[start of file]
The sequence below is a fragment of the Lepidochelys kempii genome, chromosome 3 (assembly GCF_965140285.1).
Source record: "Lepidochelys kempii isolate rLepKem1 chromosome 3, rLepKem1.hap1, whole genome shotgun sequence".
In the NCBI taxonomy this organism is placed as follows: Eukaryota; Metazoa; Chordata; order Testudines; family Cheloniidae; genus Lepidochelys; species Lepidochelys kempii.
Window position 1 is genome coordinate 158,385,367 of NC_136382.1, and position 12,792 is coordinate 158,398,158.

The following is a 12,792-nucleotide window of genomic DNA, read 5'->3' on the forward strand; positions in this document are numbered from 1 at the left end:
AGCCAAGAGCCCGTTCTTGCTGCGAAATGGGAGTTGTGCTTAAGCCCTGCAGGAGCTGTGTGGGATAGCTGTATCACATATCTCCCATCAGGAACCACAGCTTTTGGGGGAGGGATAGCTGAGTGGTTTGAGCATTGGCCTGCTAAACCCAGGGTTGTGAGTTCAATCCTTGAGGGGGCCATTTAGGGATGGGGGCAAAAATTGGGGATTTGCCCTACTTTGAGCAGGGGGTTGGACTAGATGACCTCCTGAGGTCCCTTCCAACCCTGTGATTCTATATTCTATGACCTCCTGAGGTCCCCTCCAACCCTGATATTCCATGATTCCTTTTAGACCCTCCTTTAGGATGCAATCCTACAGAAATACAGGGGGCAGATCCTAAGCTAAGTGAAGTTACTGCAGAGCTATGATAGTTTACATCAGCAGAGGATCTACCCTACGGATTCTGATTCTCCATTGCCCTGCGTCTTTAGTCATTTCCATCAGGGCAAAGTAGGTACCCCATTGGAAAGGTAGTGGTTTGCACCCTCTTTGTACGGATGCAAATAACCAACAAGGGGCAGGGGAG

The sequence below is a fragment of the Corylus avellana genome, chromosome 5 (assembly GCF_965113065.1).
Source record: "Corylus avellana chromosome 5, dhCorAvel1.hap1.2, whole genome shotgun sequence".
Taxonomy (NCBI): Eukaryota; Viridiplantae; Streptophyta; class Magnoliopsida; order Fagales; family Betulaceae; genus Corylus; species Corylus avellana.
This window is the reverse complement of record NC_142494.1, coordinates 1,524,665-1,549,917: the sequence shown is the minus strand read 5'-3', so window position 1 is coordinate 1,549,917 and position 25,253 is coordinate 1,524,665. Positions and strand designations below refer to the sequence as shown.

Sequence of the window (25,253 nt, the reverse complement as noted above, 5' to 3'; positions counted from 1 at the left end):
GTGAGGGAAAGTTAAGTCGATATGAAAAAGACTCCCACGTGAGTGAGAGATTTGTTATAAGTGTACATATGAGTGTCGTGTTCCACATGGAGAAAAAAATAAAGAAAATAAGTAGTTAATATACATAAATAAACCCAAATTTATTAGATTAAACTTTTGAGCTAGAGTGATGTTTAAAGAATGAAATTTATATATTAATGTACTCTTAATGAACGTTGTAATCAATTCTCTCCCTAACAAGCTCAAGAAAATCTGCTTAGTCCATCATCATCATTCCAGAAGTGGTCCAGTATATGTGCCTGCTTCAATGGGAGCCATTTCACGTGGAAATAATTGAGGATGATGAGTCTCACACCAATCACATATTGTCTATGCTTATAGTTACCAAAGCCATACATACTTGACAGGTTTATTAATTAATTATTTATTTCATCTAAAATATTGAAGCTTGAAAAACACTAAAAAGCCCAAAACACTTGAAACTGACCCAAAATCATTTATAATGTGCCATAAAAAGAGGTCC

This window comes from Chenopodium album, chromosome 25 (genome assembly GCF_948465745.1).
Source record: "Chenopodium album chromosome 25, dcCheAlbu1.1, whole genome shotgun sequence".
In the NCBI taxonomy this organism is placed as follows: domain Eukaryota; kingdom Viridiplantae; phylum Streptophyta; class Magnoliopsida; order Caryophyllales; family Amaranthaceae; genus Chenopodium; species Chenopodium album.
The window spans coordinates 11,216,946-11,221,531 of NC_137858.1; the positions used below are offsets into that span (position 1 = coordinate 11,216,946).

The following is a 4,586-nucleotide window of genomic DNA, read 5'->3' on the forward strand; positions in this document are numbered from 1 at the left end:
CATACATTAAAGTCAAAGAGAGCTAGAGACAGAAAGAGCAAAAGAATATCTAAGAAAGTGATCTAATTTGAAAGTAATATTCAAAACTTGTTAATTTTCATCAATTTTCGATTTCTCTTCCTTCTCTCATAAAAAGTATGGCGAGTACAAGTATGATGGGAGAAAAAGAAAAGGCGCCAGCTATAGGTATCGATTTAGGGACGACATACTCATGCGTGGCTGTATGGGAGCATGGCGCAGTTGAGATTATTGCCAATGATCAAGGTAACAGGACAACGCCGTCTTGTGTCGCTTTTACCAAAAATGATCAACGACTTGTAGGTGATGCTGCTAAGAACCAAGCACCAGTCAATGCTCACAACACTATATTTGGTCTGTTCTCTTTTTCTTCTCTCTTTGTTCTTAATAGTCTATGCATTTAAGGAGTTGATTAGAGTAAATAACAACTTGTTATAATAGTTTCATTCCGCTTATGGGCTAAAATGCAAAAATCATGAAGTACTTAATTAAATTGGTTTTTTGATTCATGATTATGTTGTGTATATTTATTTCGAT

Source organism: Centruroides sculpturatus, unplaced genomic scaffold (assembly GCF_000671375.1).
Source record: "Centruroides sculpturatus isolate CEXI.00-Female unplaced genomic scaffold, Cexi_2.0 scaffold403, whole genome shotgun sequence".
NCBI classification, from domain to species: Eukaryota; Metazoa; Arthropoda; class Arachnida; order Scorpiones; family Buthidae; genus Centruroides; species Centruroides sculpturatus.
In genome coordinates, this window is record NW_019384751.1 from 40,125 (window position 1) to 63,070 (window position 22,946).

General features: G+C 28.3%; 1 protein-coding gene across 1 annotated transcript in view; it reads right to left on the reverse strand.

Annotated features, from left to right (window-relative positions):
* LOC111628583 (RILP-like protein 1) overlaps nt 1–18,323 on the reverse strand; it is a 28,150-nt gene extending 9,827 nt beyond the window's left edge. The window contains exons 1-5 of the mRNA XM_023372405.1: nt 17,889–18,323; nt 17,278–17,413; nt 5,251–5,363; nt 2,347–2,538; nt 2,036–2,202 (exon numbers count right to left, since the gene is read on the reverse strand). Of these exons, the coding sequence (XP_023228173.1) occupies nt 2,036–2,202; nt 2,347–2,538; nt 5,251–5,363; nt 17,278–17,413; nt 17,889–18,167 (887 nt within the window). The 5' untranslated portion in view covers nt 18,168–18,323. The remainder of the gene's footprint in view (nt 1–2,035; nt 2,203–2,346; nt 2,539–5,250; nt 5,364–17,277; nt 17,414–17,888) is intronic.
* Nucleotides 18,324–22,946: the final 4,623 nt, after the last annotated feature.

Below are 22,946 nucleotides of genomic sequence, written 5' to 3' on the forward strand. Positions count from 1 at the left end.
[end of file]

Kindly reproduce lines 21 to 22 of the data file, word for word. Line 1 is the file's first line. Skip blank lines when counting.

NCBI classification, from domain to species: Eukaryota; Metazoa; Arthropoda; class Arachnida; order Scorpiones; family Buthidae; genus Centruroides; species Centruroides sculpturatus.
In genome coordinates, this window is record NW_019384751.1 from 40,125 (window position 1) to 63,070 (window position 22,946).